In this week's reviews of great business books: a challenge to the belief that we design our own futures; and the argument for building a family-friendly world. Also: how to get people to do what you want.
The Evolution of Everything: How New Ideas Emerge
Fans of the leadership genre won't love Matt Ridley's new book, The Evolution of Everything. Those who enjoy a good worldview-shake will. Ridley, a science writer, argues that much of the manmade world develops in the same way as the natural world: without design, from the bottom-up. Changes in religion, government, science, and many other fields are the products of human and other forces acting over time rather than of individuals making declarations. "Evolution follows a narrative, going from one stage to the next," writes Ridley. "It creeps rather than jumps; it has its own spontaneous momentum, rather than being driven from outside; it has no goal or end in mind; and it largely happens by trial and error--a version of natural selection." No one decreed the advent of the Industrial Revolution, the rise of Asia, or the ubiquity of mobile phones: even revered inventors merely build on innovations that came before (and more than one "inventor" often comes up with the same idea at the same time). For entrepreneurs dismayed by how much their companies deviate from their original visions, there's a message here. You must do everything necessary to achieve your objective. But success is not something you ultimately control.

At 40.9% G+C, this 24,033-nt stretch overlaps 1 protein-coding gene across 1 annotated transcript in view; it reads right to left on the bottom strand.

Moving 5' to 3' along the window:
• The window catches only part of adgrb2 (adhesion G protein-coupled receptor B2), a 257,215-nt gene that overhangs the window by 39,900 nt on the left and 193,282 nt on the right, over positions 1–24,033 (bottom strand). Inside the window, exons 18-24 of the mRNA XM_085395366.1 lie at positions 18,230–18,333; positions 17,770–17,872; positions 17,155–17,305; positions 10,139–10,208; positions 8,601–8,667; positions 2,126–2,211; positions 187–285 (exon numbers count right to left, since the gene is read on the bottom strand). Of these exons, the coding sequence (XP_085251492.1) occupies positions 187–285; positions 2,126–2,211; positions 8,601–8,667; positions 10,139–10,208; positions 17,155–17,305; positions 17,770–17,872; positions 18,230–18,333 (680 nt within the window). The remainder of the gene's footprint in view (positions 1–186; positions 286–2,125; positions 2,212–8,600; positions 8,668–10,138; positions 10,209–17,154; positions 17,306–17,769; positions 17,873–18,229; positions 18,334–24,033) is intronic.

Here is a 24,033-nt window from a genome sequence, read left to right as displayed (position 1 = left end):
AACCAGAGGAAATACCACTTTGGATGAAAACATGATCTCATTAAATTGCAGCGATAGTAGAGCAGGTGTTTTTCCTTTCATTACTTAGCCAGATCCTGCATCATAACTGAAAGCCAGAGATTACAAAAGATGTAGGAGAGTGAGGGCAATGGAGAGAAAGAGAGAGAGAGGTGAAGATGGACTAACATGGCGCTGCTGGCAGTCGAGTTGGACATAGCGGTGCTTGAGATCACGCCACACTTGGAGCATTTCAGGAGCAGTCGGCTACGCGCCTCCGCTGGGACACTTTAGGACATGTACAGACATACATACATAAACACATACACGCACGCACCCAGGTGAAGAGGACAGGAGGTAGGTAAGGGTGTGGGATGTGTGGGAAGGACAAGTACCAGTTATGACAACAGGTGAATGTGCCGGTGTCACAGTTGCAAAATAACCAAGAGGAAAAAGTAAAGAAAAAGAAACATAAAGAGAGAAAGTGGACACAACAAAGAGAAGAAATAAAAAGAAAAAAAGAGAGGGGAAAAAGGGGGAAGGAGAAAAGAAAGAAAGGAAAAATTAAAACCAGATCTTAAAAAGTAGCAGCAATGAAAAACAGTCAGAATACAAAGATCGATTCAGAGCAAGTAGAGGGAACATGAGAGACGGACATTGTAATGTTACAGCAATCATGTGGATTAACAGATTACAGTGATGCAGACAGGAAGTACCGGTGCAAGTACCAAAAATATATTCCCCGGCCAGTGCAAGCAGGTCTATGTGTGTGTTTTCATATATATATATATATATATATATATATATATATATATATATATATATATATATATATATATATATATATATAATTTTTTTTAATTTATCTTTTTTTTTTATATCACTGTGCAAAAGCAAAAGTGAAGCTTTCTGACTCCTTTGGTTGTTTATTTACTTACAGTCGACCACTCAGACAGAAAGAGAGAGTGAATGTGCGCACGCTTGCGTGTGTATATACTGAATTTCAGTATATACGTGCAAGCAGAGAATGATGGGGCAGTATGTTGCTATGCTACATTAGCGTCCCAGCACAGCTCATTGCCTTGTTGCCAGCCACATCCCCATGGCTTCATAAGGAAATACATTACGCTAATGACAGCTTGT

Unfinished Business: Women Men Work Family
Random House (2015)
In 2012, Anne-Marie Slaughter created a firestorm with an article in The Atlantic titled "Why Women Still Can't Have It All." At the time Slaughter had left a position at the State Department to return to a career at Princeton, which allowed her to spend more time with her family. The disappointed reaction of former colleagues and others propelled Slaughter to examine why decades after women flooded into the workforce employers still don't accommodate the needs of parents of both genders, and what can be done to restore the status of child-rearing in society. While Sheryl Sandburg urges women to control their own professional advancement by "leaning in," Slaughter in her new book Unfinished Business (an expansion and--in some parts-a rethinking of the Atlantic article) focuses more on the social and corporate structures and expectations that hold women down. "The majority of Americans are mired in a 1950s mindset when it comes to assumptions about when and how we work, what an ideal worker looks like, and when to expect that ideal worker to peak in his career," she writes. "Men who came up through the old system and succeeded in it simply find it very hard to believe that their businesses could flourish any other way."
And from the Backlist
Influence: The Psychology of Persuasion
Robert B. Cialdini
If you are a marketer, a manager, or a negotiator, chances are you employ Cialdini's principles daily, even if you don't know his name. In this seminal book Cialdini, then a professor at Arizona State University, explained how to get people to do what you want: whether that's to buy a product or obey a rule or honor a commitment. His six principles are reciprocity (people return favors); commitment and consistency (people honor their agreements); social proof (people tend to do what other people do); authority (people do what powerful people or experts tell them to do); liking (people do things for people they like); and scarcity (people want something they believe is in short supply). Even seismic changes to marketing such as social media haven't altered the profound psychological insights on which this book is based.